Best modern era Steeler backs.
Who do you think were the best Steeler backs of all time? And by this, I mean, who was the most talented at their zenith, as opposed to considering longevity as much. In other words, if we could choose the best backs to have, in their prime, how would you rank them? Using this model, total yards gained as a Steeler would not be the only factor.
Here is how I see it. (Oh, by the way, I never include players that played before the 1970s. It's just not apples to oranges if you go back any further than that, so Dick Hoak won't make my list.)
10. Bam "bong" Morris - Yea, he was an idiot and his partying cost him his NFL career. But, when he did play, he was a handful. He had a great combination of speed, size and power. But, alas, just too much of a knuckle head and couldn't help buying car trunks full of weed.
9. Walter Abercrombie. He was supposed to be the next great Steeler back. He never really lived up to that but he was the starting back for a handful of season. He had good speed.
8. Earnest Jackson - His coach at the time for the Eagles, Buddy Ryan said he would trade Jackson for a warm six pack. But, it turns out, Jackson was the best back we had to two seasons. And he was on really bad Steeler teams, some of the worst in the modern era (80s). But Jackson could play. He was no super star by any means but he was a pretty solid back.
7. Frankie Pollard - Frankie was also on really bad Steeler teams in the 80s but he could play. He was short but big (220) and could have been a top 10 back at the time if he was on a decent team.
6. Merrill Hoge - Merrill could play. He was one of those fairly rare players who was happy to block but could make catches out of the backfield and was a decent runner as well. He was intrical in the late 80s run that many said was one of Noll's best years as coach. They started the season getting throttled but ended up making the play offs, winning a game, and nearly upsetting the Broncos. Hoge was a major part of that run. He ended up going to Chicago after that, and did virtually nothing having suffered concussion problems, which was way before concussions were focused on so much like today.
5. Rocky Bleier - Everyone knows the Rocky story, where he was drafted twice - once by the Steelers and once by the US govt. for Vietnam war. He blew off some of his foot while there, and they said he would never play again - maybe not even walk. But Rocky was so determined to make it back. In a total class move, Art Rooney sent Rock a note while in the hospital recovering from his wounds that said, "Make it back soon, we need your help." But make no mistake, Rocky was more than a good story, he could run the ball, catch the ball and block. He was pretty darn little to play FB but he really did contribute to those great 70s teams.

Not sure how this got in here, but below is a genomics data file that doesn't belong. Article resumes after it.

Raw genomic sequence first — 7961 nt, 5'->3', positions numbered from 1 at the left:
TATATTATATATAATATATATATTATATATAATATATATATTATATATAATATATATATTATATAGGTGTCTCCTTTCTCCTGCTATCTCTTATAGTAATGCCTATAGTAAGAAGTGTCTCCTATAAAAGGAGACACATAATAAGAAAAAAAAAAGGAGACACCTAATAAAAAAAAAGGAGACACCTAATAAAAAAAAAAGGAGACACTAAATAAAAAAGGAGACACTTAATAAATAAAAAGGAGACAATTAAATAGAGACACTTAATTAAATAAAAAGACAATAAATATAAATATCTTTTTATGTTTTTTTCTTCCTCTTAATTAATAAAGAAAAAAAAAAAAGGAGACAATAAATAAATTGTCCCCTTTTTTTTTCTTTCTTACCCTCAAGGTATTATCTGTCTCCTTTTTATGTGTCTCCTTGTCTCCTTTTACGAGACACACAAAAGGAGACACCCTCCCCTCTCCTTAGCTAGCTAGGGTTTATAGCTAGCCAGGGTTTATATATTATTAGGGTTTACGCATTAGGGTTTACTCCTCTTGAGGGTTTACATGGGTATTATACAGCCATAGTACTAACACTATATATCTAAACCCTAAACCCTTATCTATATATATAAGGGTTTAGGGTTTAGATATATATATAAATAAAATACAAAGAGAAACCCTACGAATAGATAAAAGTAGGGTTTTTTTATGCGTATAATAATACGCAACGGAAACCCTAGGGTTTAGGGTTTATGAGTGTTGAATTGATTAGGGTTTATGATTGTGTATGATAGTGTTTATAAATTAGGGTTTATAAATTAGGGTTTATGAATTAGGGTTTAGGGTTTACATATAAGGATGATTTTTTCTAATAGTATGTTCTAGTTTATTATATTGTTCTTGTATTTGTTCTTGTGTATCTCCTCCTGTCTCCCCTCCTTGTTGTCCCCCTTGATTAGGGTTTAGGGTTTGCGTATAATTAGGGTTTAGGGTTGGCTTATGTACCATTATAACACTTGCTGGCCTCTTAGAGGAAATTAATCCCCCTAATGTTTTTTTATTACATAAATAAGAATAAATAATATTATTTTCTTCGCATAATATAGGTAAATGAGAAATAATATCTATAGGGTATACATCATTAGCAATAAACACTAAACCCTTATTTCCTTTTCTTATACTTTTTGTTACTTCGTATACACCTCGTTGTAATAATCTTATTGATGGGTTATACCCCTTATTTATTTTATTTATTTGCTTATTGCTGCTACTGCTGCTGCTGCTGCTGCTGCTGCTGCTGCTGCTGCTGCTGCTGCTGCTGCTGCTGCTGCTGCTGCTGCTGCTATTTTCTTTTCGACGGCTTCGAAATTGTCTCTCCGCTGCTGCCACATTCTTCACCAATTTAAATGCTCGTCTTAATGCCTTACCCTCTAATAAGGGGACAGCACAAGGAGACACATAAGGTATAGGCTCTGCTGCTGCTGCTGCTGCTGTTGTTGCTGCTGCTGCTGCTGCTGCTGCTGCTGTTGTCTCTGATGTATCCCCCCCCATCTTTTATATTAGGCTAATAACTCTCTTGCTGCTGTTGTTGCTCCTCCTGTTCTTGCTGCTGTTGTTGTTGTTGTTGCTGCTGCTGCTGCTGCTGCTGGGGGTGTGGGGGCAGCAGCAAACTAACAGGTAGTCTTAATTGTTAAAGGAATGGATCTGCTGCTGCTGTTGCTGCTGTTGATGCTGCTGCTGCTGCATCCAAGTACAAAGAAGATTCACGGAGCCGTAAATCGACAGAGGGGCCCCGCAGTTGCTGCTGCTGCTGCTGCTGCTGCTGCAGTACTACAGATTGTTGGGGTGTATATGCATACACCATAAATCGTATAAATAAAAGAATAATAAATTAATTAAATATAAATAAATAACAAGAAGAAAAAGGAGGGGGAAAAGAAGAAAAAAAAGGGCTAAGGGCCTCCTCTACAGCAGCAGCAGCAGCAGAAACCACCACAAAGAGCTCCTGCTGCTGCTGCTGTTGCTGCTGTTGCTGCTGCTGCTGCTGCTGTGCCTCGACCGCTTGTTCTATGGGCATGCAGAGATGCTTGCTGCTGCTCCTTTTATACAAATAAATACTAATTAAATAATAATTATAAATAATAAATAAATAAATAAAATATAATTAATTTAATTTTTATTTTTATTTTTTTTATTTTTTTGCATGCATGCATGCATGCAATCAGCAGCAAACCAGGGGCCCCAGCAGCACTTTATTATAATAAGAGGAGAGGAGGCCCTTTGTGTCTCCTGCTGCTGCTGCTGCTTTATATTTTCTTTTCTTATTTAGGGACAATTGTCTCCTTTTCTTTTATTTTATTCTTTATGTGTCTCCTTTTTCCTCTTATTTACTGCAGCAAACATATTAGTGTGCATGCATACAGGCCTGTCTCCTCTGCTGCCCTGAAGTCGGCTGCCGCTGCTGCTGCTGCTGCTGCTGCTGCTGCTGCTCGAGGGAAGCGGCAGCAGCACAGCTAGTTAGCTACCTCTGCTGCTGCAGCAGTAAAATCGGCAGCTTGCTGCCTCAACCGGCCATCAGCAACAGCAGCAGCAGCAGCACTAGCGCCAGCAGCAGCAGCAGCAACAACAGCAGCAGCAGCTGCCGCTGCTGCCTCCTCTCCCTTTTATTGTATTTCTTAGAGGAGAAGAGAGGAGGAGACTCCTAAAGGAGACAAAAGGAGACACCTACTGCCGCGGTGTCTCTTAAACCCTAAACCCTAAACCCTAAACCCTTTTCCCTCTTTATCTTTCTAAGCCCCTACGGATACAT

4. Willie Parker - Willie was not a complete back and didn't have a real long career but in his day, he was a blazer, who still owns the longest TD in Super Bowl history. I remember in his major debut, where he ran all over the Titans in week one when Bettis was hurt. I recall Jeff Fisher, saying to Cowher after the game, "That is a good running back you got there."
3. Barry Foster - I think he is the most underrated of all of them. I remember when he just destroyed the Browns in the play offs. We beat them twice in the season and everyone was saying how hard it is to beat a team 3 times in one season. That claim turned out to be a joke, as Barry "Bananas" Foster ran all over the Browns that day. He was really good at making sharp cuts, had powerful legs and a low center of gravity. After he got his first big pay check, he just couldn't handle the stress and strains of playing anymore. He quit on Pgh, then quit on the Bengals and then, I believe, quit on SF. But in his day, he was a very good back.
2. Franco Harris - Most would put him at #1 and he could deserve it. Franco was a big back, so big that he could play today if he were in his prime. He had a nice high gear for being that big of a back. There are endless highlights of this guy on the greatest team ever. I don't care that he stepped out of bounds to save his body. If you see him today, he almost looks like he could still play. Franco is one of the biggest legends of all time in Pgh sports. No doubt.
1. Jerome Bettis - I have the Bus at #1 because I think he was the best back in Steeler history, period. Almost no back in the history of the NFL had that much size with that nimble of feet. And, he is the only big, big back that lasted so many seasons. Every 250+ lb back had only one 1,000 yard season, except for Natrone Means, he had a total of 2. Bettis had 7 if I recall. Bettis was a legend and was the best trade in the history of the franchise. How many iconic games did this guy have? My favorite is his last hurrah when we were playing Chicago and needed the win to make the play offs. The Bears were favored in that game, the snow started to fall, and there is that play where Urlacher, the best middle LB at the time, taking JB head on at the goal line, and JB just runs over him, and the Steelers ended up securing their first SB since the 1970s. I will never forget that season or game.